Veteran tenor-saxophonist Dexter Gordon welcomed trumpeter Freddie Hubbard to his recording group several times during his career and each collaboration was quite rewarding. For this Prestige studio set the two horns (who are joined by pianist Cedar Walton, bassist Buster Williams and drummer Billy Higgins) work together quite well on "Milestones" (a second version is included as a bonus track), "Scared to Be Alone," Thelonious Monk's "We See" and Gordon's "The Group." This CD should please collectors.
In another highly distinguished collaboration, the legendary Isaac Stern and Yefim Bronfman perform Mozart s mature violin sonatas over four CDs. Recorded in 1993 4, several years after the pair first collaborated, the sonatas demonstrate their excellent rapport (Gramophone) in these delicate works. Bronfman and Stern take an approach … that veers toward neither confection nor meat and potatoes, settling rather on a Mozart who is both graceful and tastefully muscular, wrote Classical.net of the third volume.
Yefim Bronfman has a special affinity for these two concerti, a nearly selfless approach to the scores that keeps in mind that while the piano may be the solo instrument and provide key lines for the 'accompanying' orchestra to elucidate, the same relationship belongs to the orchestra when Rachmaninov introduced melodies in the orchestration that are then embraced with ardor by the piano soloist.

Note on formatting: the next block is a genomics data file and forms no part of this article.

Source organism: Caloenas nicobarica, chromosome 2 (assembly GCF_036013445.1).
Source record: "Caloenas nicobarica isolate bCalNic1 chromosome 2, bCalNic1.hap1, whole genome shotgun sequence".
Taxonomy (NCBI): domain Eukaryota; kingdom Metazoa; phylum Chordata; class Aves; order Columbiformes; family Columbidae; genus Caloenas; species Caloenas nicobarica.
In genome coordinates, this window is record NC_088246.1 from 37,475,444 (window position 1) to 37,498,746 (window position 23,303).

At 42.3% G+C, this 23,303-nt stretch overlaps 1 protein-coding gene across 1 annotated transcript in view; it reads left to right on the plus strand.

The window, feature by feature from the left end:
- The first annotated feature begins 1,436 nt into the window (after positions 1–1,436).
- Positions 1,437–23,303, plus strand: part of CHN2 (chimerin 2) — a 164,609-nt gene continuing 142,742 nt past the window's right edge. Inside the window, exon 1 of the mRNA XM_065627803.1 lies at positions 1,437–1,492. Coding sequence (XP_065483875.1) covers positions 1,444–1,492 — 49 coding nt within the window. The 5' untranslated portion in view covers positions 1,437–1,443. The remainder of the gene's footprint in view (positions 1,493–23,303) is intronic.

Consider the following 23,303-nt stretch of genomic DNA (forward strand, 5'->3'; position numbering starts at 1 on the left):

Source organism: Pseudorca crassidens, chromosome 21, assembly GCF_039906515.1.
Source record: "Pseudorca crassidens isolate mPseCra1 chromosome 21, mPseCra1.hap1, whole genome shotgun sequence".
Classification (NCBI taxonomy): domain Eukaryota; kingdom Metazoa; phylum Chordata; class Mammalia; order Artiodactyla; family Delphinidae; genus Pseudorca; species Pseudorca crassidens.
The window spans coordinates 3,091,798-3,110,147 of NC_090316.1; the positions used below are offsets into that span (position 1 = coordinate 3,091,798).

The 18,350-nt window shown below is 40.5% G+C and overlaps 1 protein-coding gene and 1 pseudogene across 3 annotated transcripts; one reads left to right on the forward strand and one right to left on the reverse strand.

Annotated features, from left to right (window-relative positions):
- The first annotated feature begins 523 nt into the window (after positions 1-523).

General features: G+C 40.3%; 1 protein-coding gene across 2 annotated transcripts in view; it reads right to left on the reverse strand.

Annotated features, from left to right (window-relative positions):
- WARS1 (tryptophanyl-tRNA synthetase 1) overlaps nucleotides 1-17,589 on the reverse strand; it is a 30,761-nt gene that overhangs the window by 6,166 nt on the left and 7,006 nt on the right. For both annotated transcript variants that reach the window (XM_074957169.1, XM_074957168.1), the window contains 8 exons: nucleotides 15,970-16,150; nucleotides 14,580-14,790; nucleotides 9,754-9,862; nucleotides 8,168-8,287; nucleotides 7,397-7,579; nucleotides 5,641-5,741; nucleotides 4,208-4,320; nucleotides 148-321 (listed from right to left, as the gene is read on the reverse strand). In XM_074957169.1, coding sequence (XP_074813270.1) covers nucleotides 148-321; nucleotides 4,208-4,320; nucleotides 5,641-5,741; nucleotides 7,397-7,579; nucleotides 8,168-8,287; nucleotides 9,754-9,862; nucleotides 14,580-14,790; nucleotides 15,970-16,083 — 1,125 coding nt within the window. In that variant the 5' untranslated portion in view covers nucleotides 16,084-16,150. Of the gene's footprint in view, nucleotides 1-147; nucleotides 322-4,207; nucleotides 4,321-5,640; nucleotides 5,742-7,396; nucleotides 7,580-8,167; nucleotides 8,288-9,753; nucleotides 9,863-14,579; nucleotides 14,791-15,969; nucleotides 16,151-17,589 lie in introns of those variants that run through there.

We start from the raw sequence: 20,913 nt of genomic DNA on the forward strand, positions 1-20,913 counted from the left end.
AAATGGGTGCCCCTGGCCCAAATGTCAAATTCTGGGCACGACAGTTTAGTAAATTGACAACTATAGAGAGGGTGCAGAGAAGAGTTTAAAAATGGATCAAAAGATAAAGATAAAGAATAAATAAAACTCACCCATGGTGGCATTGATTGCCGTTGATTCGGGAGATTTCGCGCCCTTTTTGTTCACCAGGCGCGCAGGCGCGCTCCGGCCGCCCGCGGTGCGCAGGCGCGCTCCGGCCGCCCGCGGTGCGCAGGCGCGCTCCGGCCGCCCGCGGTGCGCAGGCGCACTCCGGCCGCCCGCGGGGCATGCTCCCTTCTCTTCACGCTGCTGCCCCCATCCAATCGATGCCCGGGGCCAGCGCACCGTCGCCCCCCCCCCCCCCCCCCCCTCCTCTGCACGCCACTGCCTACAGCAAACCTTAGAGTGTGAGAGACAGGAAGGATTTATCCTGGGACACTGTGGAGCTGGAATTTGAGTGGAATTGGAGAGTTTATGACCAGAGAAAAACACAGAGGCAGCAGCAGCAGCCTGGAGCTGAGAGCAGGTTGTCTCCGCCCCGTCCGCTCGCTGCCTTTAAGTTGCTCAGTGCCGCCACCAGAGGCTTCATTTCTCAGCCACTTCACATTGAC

Issued to celebrate Esa-Pekka Salonen’s time with the Los Angeles Philharmonic (he is now their first ever conductor laureate), this valuable disc really points us to how important Salonen may be seen one day as a composer. Although he reputedly sees his conducting activities as bill-paying ones, he is nevertheless ultra-high profile (he is presently principal conductor and artistic advisor of London’s Philharmonia Orchestra).
In the 41 - year gap between these two sonatas Fauré, increasingly beset by deafness, withdrew into a more private, recondite world all his own. The Second, in consequence, has never enjoyed the popularity of the First—and in fact was conspicuous by its absence from the CD catalogue until this welcome new release. Collectors may recall that when Lydia Mordkovitch and Gerhard Oppitz recorded the First for Chandos they preferred to couple it with Richard Strauss's early Sonata in E flat. Comparison of the two teams in the A major Sonata, Op. 13, leaves me in no doubt that the newcomers would be my first choice. In saying that, I don't want to underestimate Mordkovitch. But with her fine-spun, silken tone and sensitively tapered phrasing she is far too often overpowered by Oppitz, who in the resonant acoustic of St Luke's Church, Chelsea, emerges not only too loud but also rather too often the victim of his own over-generously used right pedal. The Cologne venue accorded to Mintz and Bronfman is kinder: though anything but timid Bronfman preserves far greater textural clarity, and never allows his piano to outweigh Mintz's violin unless at the composer's own behest.(Gramophone, 1/1988)